Jeonbuk Hyundai Motors’ Lee Dong-gook has his body temperature taken before the practice match against Daejeon Citizen last weekend.
In a pre-season friendly in the penultimate week of April in South Korea, two Incheon United players picked up water bottles, went to drink, stopped, laughed and then swapped. Name labels on bottles will be easy to adapt to but it remains to be seen if other measures will be widely accepted.
There are sure to be plenty watching to see what happens when the K-League starts on 8 May. South Korea has been a global inspiration in battling coronavirus and now has the chance to provide a similar example in the field of football.
In its 37-year history, the league has never had the kind of attention it will get on Friday evening as the 2020 season finally kicks-off. The year started with a frustrating search for a new domestic broadcasting deal but now media companies from around the world, desperate for live sport, have been knocking on the door of the league’s headquarters in Seoul. Ten international deals have been done – from China to Croatia – with others being negotiated.
“Live football is really rare these days,” Kwon Oh-gap, the president of the K-League, says. “It is a great opportunity to let the world know about Asia’s top league. We hope fans will forget about the virus when they watch the K-League.”
Taiwan and Turkmenistan may still be playing but the K-League, which has produced more Asia champions than any other, is a different level. It should have kicked off on 29 February, the champions Jeonbuk Motors, coached by José Mourinho’s former assistant José Morais, facing the cup holders Suwon Bluewings. That day, however, saw the country record 909 coronavirus cases, its highest number. Now with new local infections down to single digits since mid-April – and down to zero on 4 May – the situation is deemed to be safe enough.
“In the process of preparing for the league to begin we consulted with medical experts and their common opinion was that we can consider starting the league when the number of confirmed patients was under 30 for at least two weeks,” Kwon says.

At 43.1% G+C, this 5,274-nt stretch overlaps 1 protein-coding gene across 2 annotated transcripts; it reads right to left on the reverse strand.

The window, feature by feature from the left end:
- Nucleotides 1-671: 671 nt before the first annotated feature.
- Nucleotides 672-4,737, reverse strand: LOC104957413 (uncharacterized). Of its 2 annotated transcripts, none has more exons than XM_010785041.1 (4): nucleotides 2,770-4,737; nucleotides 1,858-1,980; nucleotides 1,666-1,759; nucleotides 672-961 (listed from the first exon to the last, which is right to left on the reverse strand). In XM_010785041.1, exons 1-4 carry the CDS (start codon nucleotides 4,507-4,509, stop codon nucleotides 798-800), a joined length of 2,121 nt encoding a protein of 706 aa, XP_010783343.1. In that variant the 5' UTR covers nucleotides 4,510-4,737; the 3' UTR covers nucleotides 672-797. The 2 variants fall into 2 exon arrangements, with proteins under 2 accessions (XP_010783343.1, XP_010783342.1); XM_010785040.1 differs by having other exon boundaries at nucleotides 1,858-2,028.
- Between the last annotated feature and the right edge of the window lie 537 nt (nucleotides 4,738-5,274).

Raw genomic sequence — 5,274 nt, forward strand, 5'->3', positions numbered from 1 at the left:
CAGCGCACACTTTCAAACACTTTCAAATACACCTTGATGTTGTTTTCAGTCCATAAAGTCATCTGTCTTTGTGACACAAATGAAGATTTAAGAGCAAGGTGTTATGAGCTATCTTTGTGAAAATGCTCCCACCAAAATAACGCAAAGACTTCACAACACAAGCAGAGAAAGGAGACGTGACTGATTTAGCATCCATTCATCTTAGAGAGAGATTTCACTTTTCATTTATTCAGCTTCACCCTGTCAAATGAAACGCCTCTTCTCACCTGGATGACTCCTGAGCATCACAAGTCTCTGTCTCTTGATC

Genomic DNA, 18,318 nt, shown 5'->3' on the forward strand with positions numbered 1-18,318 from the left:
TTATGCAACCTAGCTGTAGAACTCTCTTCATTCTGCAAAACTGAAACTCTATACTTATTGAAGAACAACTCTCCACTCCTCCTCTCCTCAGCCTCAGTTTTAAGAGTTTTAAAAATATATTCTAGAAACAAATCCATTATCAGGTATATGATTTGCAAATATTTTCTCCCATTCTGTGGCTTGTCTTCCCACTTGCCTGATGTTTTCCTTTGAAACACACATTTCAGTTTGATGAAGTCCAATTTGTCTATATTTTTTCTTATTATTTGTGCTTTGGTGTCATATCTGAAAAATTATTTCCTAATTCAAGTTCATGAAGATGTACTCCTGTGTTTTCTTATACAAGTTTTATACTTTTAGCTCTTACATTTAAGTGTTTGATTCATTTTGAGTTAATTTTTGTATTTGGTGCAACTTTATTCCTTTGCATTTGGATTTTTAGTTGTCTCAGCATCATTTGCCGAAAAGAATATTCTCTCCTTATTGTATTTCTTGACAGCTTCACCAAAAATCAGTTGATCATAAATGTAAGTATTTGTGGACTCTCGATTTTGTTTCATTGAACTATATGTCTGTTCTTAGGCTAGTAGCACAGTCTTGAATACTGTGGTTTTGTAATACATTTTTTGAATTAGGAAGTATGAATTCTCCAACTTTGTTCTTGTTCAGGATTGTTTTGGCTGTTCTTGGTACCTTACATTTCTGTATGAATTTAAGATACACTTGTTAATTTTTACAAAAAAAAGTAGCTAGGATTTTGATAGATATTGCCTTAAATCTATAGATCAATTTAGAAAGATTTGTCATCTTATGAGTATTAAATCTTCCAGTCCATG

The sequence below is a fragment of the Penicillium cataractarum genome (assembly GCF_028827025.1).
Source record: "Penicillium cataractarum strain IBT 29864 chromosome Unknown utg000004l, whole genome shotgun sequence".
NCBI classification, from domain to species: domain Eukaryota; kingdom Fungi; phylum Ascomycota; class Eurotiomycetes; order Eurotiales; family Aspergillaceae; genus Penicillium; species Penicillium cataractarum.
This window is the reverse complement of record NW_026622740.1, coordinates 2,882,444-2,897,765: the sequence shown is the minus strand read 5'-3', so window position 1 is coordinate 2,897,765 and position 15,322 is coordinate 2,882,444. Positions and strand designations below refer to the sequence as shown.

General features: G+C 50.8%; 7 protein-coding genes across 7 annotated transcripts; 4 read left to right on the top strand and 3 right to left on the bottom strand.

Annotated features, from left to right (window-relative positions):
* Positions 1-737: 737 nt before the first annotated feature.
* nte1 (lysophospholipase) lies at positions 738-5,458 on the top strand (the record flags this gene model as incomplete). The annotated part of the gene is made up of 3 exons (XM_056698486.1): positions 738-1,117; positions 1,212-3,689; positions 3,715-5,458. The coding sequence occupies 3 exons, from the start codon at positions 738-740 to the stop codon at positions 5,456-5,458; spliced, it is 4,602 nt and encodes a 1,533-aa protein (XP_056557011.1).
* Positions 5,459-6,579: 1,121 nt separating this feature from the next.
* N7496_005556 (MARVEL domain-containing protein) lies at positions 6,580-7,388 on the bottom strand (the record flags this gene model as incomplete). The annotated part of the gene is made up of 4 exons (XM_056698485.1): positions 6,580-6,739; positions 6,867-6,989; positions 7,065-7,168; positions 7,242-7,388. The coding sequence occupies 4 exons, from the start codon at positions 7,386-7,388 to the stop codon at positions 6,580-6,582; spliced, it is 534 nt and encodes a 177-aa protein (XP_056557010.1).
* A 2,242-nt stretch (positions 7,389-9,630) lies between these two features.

To get from February to May has been a slog with lots of hard work. All 1,100 staff and players were tested last week and within six hours, all came back negative, with the K-League picking up the tab.
There is no concern about football taking resources away from other sectors. Such is South Korea’s capacity it has been exporting tests around the world. Aggressive and extensive testing and tracing have helped it limit the number of deaths to 252 and on 15 April, 66% of a 44 million electorate voted in national elections without any apparent ill-effect.
There is no complacency, however. The 12-team league has already reduced the number of games this season from 38 to 27 and the campaign will be count as long as 22 fixtures are completed.
Players of Incheon United and Suwon FC keep their distance from one another ahead of their K League practice match.
“The virus has calmed down but it hasn’t completely ended,” the president says. “If a case of the virus is confirmed in a team during the season, then their fixtures, as well as their opponents, will be suspended for at least two weeks.”
Other leagues have been in touch. “Various national football associations have asked questions about the K-League’s step-by-step response process and how to operate in the current situation. We are more than happy to cooperate and share the manual.”
The manual helps map out the process but there will be differences on matchday. There are no fans but that should change sooner rather than later and, like at the Asian Champions League games in February, fans will be wearing masks and have their temperatures taken before entering the stadium.
Post-match interviews will take place on the pitch, not in a cramped stadium corridor, with reporters staying two metres away. There will be no shaking of hands and coaches are exploring ways to get their instructions across while wearing masks.
“Excessive spitting or blowing of the nose is prohibited and players should refrain from close conversations,” says the K-League communication officer, Woo Cheoung-sik. “During the game, players who habitually spit or talk closely will be warned.” Sanctions for those who spit and talk repeatedly and/or deliberately will be decided by the league.
There has been some pushback on this. The Incheon captain, Kim Do-hyeok, said not spitting is fine but not talking is impossible. Officials believe a middle ground will be found with everyone just happy to get back on the pitch.
“Our goal this year is to complete the league,” Woo says. Anything else is a bonus but whatever happens the world will be watching.
Source :The Guardian